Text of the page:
Letter: Middletown's Ideal Beach Supports Beach Sweeps

Finally, every coastal professional can join in the study’s implied call for further research into the impacts and options in coastal protection – particularly work that balances the needs and demands of all coastal stakeholders in an effort to task science and sense to develop sustainable solutions in anticipation of whatever changes climate ends up blowing our way. The same measures that can protect coastal communities from storm damage will also build a buffer against any rise in sea level, allowing us to implement protections that address the inevitable (such as storms) as well as the unknown (such as rising seas).

A good first step is to acknowledge the need for and benefit of coastal protection, with the imperative that science (rather than emotion) leads the way. This study appears to be a good start.


Founded in 1926, the American Shore & Beach Preservation Association advocates for healthy coastlines by promoting the integration of science, policies and actions that maintain, protect and enhance the coasts of America. For more information on ASBPA, go to www.asbpa.org.



Voters Get No Say on Open Space Funding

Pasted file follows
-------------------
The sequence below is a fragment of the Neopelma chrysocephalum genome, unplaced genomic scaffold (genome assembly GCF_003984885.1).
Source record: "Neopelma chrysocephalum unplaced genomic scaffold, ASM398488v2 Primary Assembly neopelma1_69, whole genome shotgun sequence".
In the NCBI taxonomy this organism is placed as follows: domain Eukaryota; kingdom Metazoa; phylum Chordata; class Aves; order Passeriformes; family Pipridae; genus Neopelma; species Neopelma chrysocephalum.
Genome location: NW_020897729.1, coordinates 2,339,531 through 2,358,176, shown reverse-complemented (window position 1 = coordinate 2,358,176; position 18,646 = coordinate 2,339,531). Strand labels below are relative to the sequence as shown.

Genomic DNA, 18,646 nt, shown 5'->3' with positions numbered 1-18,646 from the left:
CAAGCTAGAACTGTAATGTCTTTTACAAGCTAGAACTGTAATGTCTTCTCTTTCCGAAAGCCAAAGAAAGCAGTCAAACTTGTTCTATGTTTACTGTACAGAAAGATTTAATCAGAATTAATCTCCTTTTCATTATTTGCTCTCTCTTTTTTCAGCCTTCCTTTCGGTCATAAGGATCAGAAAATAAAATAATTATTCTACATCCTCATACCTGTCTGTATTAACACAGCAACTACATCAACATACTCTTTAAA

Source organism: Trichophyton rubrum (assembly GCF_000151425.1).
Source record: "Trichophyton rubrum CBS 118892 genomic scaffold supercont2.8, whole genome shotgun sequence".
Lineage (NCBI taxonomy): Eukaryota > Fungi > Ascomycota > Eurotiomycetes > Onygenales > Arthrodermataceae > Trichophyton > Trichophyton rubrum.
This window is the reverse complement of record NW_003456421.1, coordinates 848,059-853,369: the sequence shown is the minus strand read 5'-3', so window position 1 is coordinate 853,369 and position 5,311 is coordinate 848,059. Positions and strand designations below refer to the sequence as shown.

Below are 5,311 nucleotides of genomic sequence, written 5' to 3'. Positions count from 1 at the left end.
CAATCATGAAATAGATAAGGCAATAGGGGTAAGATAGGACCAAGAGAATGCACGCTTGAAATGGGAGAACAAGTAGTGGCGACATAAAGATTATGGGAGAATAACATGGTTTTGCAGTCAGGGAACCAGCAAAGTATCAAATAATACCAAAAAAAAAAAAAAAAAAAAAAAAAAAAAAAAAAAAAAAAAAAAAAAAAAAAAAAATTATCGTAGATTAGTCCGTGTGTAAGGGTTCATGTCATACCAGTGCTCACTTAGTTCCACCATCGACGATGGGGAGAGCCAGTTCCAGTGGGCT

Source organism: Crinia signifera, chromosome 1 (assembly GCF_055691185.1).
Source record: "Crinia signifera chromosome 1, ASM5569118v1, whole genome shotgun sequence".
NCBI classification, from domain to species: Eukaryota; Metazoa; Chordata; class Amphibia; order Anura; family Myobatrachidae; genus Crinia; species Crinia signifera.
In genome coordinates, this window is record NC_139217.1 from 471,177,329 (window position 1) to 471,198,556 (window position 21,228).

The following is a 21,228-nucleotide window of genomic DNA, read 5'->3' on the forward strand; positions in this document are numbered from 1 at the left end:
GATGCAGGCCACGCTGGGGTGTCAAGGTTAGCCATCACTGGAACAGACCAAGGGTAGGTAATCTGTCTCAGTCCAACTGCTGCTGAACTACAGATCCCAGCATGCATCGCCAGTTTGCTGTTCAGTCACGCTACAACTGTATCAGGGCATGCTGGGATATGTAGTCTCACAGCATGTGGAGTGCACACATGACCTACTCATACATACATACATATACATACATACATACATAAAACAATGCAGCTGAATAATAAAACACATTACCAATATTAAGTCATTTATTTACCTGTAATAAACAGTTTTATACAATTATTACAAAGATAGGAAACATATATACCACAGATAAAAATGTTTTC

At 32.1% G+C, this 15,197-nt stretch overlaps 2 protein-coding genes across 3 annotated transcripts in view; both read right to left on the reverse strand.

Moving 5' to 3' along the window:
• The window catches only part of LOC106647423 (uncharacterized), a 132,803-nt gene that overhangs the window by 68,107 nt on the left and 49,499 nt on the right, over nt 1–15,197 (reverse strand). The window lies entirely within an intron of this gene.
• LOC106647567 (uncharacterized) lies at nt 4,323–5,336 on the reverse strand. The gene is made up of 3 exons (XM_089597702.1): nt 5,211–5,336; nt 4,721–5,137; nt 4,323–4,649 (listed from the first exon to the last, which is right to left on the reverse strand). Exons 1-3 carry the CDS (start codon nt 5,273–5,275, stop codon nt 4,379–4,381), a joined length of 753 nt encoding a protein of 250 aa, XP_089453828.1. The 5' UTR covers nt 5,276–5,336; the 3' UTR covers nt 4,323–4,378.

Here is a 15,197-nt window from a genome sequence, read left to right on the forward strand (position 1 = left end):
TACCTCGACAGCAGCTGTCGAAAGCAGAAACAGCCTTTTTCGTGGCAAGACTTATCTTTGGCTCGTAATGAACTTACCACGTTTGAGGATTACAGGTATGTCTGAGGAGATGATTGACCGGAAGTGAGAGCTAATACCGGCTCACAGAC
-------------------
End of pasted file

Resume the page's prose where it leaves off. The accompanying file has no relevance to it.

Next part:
By Michele S. Byers 


New Jersey voters won’t get to vote this year on funding to preserve open space, farmland and historic sites, and to buy out flood-prone properties.

The New Jersey Senate met on Monday, July 29, in a rare summer session to act on a resolution that would have enabled voters to choose long-term open space funding.

But due to politics – including Senate Republicans backing away from earlier support of the bipartisan effort, reportedly at Gov. Christie’s request, and the Assembly’s reluctance to vote on the measure – the resolution fell two votes shy of the 24-vote “super majority” needed to move the measure forward.

The resolution still passed by a 22-8 simple majority, leaving the door open for a question on the November 2014 ballot.

It’s a disappointment that the question won’t appear on this year’s ballot. Voters would have been asked to amend the state constitution to dedicate $200 million per year in sales tax revenues to preserve open space for the next three decades.

The 30-year funding period was chosen because experts from Rutgers University project that New Jersey will reach full build-out by mid-century. All of the state’s land will be developed, preserved or spoken for at that point.

New Jerseyans have a long history of supporting efforts to save land, and recent polling reinforced the overwhelming popularity of this program with New Jersey citizens.

The Spirit of Shrewsbury